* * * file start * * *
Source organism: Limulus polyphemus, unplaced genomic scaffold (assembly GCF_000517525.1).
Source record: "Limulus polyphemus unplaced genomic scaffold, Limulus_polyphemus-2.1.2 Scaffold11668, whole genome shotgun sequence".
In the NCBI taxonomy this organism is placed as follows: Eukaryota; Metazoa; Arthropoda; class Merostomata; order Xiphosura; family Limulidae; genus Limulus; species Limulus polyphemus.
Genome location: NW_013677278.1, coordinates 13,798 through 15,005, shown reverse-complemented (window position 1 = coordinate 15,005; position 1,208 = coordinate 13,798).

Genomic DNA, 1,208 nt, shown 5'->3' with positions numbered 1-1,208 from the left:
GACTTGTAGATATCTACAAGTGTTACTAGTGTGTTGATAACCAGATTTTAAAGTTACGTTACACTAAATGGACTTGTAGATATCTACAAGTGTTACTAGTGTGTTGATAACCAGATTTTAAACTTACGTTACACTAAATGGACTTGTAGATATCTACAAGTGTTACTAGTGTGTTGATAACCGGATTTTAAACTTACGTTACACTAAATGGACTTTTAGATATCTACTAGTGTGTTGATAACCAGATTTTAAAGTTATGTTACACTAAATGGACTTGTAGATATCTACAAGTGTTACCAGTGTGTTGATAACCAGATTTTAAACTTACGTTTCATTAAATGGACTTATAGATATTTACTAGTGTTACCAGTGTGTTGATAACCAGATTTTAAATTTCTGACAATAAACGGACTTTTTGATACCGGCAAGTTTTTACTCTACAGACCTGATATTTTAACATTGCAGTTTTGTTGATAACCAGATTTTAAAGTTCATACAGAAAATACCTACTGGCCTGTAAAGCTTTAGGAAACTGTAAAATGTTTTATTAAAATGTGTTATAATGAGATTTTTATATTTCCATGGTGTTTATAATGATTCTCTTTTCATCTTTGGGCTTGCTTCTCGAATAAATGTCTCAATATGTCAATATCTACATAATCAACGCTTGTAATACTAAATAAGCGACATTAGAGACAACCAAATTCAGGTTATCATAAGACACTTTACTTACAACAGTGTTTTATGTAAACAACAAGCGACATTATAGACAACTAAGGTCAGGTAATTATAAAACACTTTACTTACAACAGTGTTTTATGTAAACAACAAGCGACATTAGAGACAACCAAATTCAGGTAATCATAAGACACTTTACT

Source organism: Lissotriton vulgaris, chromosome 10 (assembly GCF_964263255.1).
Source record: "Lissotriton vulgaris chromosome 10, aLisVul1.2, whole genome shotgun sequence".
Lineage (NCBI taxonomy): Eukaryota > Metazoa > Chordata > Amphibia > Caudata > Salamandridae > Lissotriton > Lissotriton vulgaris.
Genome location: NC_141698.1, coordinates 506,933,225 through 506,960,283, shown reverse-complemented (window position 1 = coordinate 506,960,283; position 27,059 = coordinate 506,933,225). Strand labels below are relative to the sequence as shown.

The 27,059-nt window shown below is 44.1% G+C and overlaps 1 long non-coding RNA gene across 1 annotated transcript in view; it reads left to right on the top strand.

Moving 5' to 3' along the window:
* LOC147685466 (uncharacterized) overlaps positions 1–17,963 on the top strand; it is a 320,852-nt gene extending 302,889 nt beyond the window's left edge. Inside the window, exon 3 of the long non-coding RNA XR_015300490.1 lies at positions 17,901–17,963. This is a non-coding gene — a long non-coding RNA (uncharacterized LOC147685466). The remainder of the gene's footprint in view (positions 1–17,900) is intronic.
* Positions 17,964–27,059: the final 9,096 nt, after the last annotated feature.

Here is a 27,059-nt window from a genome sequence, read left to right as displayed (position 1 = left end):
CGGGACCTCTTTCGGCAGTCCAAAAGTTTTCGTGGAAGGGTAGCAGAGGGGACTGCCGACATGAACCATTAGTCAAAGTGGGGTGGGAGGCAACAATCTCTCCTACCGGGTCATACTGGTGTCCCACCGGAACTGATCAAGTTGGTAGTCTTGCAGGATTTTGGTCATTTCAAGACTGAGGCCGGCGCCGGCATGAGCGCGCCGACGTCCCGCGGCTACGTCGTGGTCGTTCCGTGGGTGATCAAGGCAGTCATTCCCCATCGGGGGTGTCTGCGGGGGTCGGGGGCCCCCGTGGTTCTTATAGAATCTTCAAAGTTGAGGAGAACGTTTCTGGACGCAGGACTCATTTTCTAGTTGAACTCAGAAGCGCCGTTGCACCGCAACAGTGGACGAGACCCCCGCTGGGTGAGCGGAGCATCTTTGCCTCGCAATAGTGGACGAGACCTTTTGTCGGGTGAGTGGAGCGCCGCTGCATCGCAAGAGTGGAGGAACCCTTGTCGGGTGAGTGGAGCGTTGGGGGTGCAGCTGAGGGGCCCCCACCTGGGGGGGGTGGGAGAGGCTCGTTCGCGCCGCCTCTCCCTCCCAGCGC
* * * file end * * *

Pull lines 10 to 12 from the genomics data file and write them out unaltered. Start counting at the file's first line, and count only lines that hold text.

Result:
Genome location: NC_141698.1, coordinates 506,933,225 through 506,960,283, shown reverse-complemented (window position 1 = coordinate 506,960,283; position 27,059 = coordinate 506,933,225). Strand labels below are relative to the sequence as shown.

The 27,059-nt window shown below is 44.1% G+C and overlaps 1 long non-coding RNA gene across 1 annotated transcript in view; it reads left to right on the top strand.

Moving 5' to 3' along the window: